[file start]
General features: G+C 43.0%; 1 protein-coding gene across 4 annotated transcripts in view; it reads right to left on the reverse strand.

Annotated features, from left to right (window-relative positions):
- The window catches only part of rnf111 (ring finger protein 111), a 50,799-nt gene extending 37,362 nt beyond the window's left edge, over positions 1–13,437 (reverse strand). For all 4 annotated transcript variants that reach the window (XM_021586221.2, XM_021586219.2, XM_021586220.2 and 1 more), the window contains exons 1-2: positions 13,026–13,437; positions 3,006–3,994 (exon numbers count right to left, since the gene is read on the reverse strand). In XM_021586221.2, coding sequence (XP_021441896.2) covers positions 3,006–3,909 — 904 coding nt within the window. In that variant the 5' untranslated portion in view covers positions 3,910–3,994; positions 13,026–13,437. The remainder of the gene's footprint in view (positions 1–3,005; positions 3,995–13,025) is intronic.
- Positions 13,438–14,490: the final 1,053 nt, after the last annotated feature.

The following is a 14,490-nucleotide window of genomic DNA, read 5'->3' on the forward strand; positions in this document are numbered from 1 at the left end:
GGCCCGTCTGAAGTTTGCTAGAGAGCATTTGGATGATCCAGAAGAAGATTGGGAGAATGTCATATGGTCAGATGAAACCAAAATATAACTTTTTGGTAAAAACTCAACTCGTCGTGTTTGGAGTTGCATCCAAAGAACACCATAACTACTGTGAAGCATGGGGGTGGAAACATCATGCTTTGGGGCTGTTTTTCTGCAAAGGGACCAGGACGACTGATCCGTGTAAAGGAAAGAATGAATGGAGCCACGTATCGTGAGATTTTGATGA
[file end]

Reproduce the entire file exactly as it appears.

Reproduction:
General features: G+C 43.0%; 1 protein-coding gene across 4 annotated transcripts in view; it reads right to left on the reverse strand.

Annotated features, from left to right (window-relative positions):
- The window catches only part of rnf111 (ring finger protein 111), a 50,799-nt gene extending 37,362 nt beyond the window's left edge, over positions 1–13,437 (reverse strand). For all 4 annotated transcript variants that reach the window (XM_021586221.2, XM_021586219.2, XM_021586220.2 and 1 more), the window contains exons 1-2: positions 13,026–13,437; positions 3,006–3,994 (exon numbers count right to left, since the gene is read on the reverse strand). In XM_021586221.2, coding sequence (XP_021441896.2) covers positions 3,006–3,909 — 904 coding nt within the window. In that variant the 5' untranslated portion in view covers positions 3,910–3,994; positions 13,026–13,437. The remainder of the gene's footprint in view (positions 1–3,005; positions 3,995–13,025) is intronic.
- Positions 13,438–14,490: the final 1,053 nt, after the last annotated feature.

The following is a 14,490-nucleotide window of genomic DNA, read 5'->3' on the forward strand; positions in this document are numbered from 1 at the left end:
GGCCCGTCTGAAGTTTGCTAGAGAGCATTTGGATGATCCAGAAGAAGATTGGGAGAATGTCATATGGTCAGATGAAACCAAAATATAACTTTTTGGTAAAAACTCAACTCGTCGTGTTTGGAGTTGCATCCAAAGAACACCATAACTACTGTGAAGCATGGGGGTGGAAACATCATGCTTTGGGGCTGTTTTTCTGCAAAGGGACCAGGACGACTGATCCGTGTAAAGGAAAGAATGAATGGAGCCACGTATCGTGAGATTTTGATGA